Carothers was dismissed from Navy in the spring due to an honor code offense, a situation that could lead to him needing to repay some of his scholarship to the Academy.
Such losses are how the Midshipmen return only 59 percent of their production, essentially equivalent to Notre Dame’s 55 percent and a far cry from the elevated national average of 76.6 percent.
Navy has a couple fullbacks returning, the ones studying with Smith, in seniors Isaac Ross and James Harris, but neither has made contributions enough to leave an impression. The Midshipmen backfield will be an unknown.
And its quarterback will be barely known. While Niumatalolo insists he will not name a starting quarterback before the season opener against Marshall on Sept. 4, lest the Thundering Herd have a better idea what type of offense Navy will rely upon, it will most likely be Arline (pictured at top). The then-freshman started three games last year, including the last two, finishing with 210 rushing yards.
There is a three-way battle to become starting quarterback for @NavyFB. @XavierArline24 and @LavataiTai are tied atop the depth chart, but @MaasaiMaynor is not far behind. https://t.co/GiJeLUfAD7 pic.twitter.com/eJzX01Vpo3
— Bill Wagner (@BWagner_CapGaz) August 13, 2021
Niumatalolo has compared Arline to former quarterback Malcolm Perry, a possibility that should enthuse Midshipmen fans, but his slight 5-foot-9 frame, all of 175 or 180 pounds, will make the grind of the position difficult to endure, although he was physical enough to warrant ACC scholarship offers as a lacrosse player.
If not Arline, Navy could turn to junior Massai Maynor, notable to Notre Dame fans as the quarterback who broke many of Brandon Wimbush’s records at St. Peter’s Prep in New Jersey.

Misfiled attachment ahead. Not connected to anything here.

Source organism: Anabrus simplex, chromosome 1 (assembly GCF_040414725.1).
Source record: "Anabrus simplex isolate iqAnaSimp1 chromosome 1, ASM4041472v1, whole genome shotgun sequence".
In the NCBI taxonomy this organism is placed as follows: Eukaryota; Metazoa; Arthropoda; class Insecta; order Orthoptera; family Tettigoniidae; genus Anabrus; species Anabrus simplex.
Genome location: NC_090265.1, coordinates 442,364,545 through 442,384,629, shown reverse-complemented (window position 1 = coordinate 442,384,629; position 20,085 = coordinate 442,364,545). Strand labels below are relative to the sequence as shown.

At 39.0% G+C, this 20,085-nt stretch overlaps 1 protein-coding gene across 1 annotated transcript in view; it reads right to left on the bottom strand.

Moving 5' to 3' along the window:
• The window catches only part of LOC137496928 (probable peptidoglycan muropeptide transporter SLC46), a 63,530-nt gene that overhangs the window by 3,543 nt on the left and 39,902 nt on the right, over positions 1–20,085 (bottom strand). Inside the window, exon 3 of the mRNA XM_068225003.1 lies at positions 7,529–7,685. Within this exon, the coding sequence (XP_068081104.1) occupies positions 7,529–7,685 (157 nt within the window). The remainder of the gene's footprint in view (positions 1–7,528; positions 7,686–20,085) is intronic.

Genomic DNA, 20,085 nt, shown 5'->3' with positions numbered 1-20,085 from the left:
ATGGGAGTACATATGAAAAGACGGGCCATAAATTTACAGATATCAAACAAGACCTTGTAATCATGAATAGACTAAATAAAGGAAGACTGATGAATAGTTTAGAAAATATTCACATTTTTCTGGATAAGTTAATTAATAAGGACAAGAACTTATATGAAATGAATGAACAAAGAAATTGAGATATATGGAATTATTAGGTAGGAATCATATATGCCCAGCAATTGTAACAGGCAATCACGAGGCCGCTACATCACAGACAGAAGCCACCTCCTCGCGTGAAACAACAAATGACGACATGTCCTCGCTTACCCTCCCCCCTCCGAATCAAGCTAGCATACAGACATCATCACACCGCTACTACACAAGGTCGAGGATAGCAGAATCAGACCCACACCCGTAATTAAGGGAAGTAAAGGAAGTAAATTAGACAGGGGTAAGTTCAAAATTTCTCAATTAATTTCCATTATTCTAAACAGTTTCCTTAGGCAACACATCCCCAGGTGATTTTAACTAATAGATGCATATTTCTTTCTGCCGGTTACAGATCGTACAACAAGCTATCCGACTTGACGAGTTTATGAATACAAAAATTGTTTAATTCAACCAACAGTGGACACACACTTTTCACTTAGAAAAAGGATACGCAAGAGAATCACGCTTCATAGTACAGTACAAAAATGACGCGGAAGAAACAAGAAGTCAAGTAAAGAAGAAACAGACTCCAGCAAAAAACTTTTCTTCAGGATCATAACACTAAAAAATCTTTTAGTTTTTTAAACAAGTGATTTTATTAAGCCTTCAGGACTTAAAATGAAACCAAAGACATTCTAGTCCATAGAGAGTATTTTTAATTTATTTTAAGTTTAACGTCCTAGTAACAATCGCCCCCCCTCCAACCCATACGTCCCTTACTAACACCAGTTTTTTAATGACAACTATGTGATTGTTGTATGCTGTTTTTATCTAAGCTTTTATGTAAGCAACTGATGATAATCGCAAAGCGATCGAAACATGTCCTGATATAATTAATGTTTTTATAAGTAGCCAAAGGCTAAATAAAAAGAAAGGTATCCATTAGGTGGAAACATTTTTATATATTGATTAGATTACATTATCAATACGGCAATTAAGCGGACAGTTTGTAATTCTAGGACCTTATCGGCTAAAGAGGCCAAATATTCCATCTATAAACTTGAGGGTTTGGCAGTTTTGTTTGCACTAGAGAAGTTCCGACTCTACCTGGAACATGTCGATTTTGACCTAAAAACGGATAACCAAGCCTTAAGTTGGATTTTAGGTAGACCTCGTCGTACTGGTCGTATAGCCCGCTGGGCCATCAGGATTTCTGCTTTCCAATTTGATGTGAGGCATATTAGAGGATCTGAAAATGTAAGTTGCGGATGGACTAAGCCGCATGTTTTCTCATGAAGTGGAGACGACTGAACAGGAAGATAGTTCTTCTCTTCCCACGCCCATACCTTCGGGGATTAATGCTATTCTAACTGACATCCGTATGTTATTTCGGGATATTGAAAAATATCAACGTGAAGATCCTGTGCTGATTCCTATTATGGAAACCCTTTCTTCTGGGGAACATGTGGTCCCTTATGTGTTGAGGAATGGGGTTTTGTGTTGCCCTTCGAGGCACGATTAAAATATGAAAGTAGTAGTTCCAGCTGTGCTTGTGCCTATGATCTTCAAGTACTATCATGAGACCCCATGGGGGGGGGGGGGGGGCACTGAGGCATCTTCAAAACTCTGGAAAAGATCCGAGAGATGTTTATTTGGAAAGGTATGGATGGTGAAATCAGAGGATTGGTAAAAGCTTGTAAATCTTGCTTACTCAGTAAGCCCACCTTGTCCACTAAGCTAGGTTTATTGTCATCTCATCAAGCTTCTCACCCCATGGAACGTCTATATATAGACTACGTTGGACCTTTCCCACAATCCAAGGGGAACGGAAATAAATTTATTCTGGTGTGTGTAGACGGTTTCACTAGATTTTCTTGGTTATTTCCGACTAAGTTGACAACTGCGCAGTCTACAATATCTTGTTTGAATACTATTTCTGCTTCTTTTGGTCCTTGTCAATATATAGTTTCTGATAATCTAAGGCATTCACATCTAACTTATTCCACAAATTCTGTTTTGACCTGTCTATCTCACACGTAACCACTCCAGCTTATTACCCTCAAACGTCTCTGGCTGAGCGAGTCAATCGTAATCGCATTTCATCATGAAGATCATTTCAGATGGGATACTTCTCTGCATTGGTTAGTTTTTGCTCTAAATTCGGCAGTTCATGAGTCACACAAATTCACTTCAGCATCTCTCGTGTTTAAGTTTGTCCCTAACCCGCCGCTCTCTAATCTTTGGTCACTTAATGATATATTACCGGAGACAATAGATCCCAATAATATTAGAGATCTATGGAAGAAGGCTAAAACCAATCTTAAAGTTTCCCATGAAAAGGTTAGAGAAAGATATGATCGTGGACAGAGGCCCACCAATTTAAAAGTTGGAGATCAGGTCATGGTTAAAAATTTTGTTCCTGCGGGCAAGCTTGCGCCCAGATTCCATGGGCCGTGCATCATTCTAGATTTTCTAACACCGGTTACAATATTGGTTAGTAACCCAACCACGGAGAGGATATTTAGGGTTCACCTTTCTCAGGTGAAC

Either way, the Midshipmen quarterback will face a tough ask running behind an offensive line returning only two starters with 19 total starts.
Navy returns seven of its eight leading tacklers, most notably linebacker Diego Fagot, who has racked up 172 tackles in the last two seasons with 11 tackles for loss in last year’s 10 games. Behind defensive tackle Donald Berniard, Fagot should be in position to add another 100 tackles, but that will not be enough to redeem a defense that gave up 30.3 points per game in 2020.
Niumatalolo has put in 13 years at Navy, 13 largely successful years. He is in no danger of losing his job, but a third struggle of a season in four years will add some weariness to his tenure.
And it will be a third struggle of a season. PointsBet sets the Midshipmen season win total over/under at 3.5, and most analytics see no chance Navy exceeds four wins this year.
But two of those games come in the first two weeks, and perhaps if Niumatalolo and Arline can get past both Marshall and Air Force before an idle week, they can build enough momentum to stumble into merely a middling season.
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NOTRE DAME’S OPPONENTS
— Despite influx of transfers, Florida State looking at another ugly season
— With nearly the entire roster returning, Toledo set to rocket
— Purdue’s 2020 slide a sign of worrisome trends
— Wisconsin looks to recapture the magic of Mertz’s debut throughout 2021
— Cincinnati’s Playoff hopes hinge on two trips to Indiana
— Virginia Tech and Justin Fuente need to bounce quick to avoid a big change
— Clay Helton remains on the perpetual hot seat at USC, despite offensive stars
— North Carolina & Sam Howell on the verge of national notice